I just love the concept of New Year's resolutions, because they give me that feeling of a fresh start. But the biggest mistake I see from people is that they make HUGE resolutions with a high rate of failure. Think about it, how successful have you been in the past with this?
All parents, whether it be moms or dads, really lack self-care. Our attention is mostly consumed by our children, leaving us frequently feeling burned out. Why not promise to care for YOU for a change???
Recently, I attended a conference on the topic of self-care. Self-care is an incredibly important part of being a mental health professional, so regular training on the topic is a must. While at this training, we all shared what we believed to be good self-care. I think the most valuable lesson I absorbed from this training was the following:
Self-care does not need to be some sweeping gesture of grand self-love. The best acts of self-care are the little moments of grace that you offer yourself through actions and your internal dialogue.
Most people conceptualize self-care as a 90-minute massage or a trip to the Caribbean. These are incredibly nice, but expensive and short lived. If you do manage that big cruise, once it's over, you're right back where you started.
True self-care are those little acts of self-love that you give yourself every day. It's the extra 10-minutes of sleep in the morning, or getting up 15-minutes early so you can enjoy your cup of coffee while it's still hot in a quiet house. Perhaps it's cutting yourself a little slack when you forgot something at home, or taking an extra day off of work to enjoy some peace and quiet while the kids go to school.
These small acts of regular self-love contribute to an overall greater sense of happiness and satisfaction in your daily life, reduce stress, and increase resiliency and self-esteem!
There are 2 Forms of Self-Care
I will challenge us all to re-envision self-care by breaking it down into 2 categories:
1. Gestures of Self-Love
2. Words of Self-Love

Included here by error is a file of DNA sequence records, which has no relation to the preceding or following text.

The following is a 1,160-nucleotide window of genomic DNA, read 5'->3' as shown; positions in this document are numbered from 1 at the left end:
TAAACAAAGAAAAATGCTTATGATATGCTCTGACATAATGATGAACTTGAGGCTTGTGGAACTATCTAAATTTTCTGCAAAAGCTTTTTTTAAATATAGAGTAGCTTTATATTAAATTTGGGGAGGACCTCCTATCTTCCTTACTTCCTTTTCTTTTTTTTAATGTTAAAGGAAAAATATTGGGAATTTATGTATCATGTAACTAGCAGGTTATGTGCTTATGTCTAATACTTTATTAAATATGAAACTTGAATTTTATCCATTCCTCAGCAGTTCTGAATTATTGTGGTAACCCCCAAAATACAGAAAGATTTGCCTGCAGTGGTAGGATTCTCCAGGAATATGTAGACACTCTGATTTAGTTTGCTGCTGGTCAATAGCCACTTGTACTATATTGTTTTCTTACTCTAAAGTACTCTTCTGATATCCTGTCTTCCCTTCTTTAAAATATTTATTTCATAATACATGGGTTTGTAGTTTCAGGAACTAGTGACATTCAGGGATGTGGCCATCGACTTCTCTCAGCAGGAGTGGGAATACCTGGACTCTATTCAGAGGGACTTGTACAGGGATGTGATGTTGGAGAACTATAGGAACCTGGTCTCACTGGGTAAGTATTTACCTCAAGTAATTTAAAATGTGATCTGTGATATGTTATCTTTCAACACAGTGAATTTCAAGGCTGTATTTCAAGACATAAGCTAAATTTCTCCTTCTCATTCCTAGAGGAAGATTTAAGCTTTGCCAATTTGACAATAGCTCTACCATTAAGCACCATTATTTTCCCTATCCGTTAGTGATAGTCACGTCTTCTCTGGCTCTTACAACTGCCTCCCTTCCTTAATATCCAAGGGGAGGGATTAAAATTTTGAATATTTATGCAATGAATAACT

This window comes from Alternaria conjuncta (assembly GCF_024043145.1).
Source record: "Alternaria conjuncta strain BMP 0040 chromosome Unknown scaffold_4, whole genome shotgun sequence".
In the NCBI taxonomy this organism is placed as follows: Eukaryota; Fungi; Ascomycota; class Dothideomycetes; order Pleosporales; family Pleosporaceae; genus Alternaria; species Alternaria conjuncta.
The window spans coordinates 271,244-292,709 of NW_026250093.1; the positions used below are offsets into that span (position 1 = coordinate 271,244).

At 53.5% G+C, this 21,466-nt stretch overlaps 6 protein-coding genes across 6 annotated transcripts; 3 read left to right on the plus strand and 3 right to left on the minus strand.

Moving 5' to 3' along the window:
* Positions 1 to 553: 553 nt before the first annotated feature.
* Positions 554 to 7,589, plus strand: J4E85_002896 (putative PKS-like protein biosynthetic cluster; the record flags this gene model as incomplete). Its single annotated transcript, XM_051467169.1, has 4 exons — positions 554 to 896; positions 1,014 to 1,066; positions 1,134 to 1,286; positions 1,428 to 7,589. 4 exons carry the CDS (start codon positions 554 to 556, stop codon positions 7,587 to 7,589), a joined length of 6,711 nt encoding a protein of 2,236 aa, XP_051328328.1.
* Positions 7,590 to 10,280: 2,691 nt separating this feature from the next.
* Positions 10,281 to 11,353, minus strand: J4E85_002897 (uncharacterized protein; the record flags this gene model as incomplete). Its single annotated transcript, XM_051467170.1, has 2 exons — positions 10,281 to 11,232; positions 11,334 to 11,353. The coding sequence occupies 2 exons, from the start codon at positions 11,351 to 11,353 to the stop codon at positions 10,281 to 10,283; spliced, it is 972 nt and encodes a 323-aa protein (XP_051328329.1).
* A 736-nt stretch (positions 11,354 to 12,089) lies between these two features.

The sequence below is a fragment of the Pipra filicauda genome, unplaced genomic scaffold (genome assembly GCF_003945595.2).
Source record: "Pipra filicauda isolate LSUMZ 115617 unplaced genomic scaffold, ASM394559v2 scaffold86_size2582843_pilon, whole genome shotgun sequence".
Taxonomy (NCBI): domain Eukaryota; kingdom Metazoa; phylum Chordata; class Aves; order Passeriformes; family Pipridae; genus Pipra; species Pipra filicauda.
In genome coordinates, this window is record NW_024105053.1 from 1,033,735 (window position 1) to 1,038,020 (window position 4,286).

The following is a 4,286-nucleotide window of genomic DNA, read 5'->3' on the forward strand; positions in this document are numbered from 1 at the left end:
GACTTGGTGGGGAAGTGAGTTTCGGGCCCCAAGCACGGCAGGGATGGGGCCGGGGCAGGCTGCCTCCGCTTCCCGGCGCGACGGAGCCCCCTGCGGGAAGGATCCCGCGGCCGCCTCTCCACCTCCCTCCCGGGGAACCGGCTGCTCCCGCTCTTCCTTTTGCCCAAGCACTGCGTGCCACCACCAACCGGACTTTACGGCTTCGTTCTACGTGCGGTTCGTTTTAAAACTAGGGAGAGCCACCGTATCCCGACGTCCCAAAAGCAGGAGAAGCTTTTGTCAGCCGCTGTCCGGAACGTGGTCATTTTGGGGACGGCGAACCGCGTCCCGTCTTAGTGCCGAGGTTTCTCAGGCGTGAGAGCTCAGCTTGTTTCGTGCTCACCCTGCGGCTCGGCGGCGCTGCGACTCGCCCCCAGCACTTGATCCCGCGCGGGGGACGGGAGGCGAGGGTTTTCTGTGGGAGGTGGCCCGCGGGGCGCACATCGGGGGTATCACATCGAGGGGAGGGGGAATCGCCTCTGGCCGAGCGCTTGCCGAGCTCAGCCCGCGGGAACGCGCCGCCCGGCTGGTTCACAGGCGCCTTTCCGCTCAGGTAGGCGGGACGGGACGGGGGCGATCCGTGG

We’ve already broken-down gestures of Self-Love, but to reiterate, it’s those small gestures you allow yourself that brings you calm, such as going for a walk or journaling after a tough day. They can also be big gestures, such as going on a trip or paying for premium services such as a spa day.
Words of Self-Love are that internal dialogue that you are having with yourself throughout the day. It’s the compliments you give yourself for something well done, the mental pep talk you tell yourself as you get dressed in the morning, or the kind words of understanding and forgiveness you whisper to yourself when you make a mistake. Positive affirmations are a great example of Words of Self-Love.
By re-envisioning self-care in this way, we are better able to conceptualize how we can incorporate it affordably and realistically into our busy lives. The key to great self-care is folding regular acts of self-love into your daily life, whether through gestures or positive words. The more you do this, the more it becomes a habit, and the easier it will be. The easier it becomes, the more frequently you will do it, creating a habitual circle that works in your favor and improves your self-esteem, mental health, and overall well-being.
Good self-care needs to become a habit in your life, especially if you are working to replace something you currently do, such as negative self-talk (i.e. “Why am I so stupid!”). I encourage you to take my self-care challenge.
Act of Self-Love Challenge
For the next 30 days, I’m going to invite you to the Act of Self-Love Challenge. Here’s how it works:
Partner up with someone you know that will help keep you honest. Research shows that when you are trying to make changes in your life, having a partner significantly increases your rate of success. So, share this post with a friend and challenge them to do this with you! (#SelfLoveChallenge)
Choose to replace a bad habit with an act of self-love. If you can’t think of a habit you want to replace, simply choose to incorporate an act of self-love into your daily life. I have several examples you can download here. Write down your plan and keep it some place where you will see it frequently.
Mark a calendar with your start date and count out 30 days to know when the challenge is over. Plan to check in with your partner at least once a week (daily is best). At the end of the first 2 weeks, review with your partner how it’s been going and where you are struggling. See if you need to adjust you plan to improve your follow-through.
At the end of your 30 days, evaluate how you did. How do you feel? Do you see a difference in your mood, overall self-esteem, or stress levels?
Repeat the challenge as often as you need it.
It’s simple, right? But it’s powerful. Why not resolve to loving yourself just a little more each and every day this year? It’s amazing to think that such a simple concept can have such a huge impact in your life. I hope you accept my challenge and really take a leap! If you are looking for extra motivation or other ideas for great self-care, follow my Tips for Self-Care board on Pinterest or subscribe to my newsletter for fresh tips, tricks, and ideas to care for yourself. You can also pick up my book, Trials of the Working Parent, for more help on organizing your life and finding balance between your work and your family.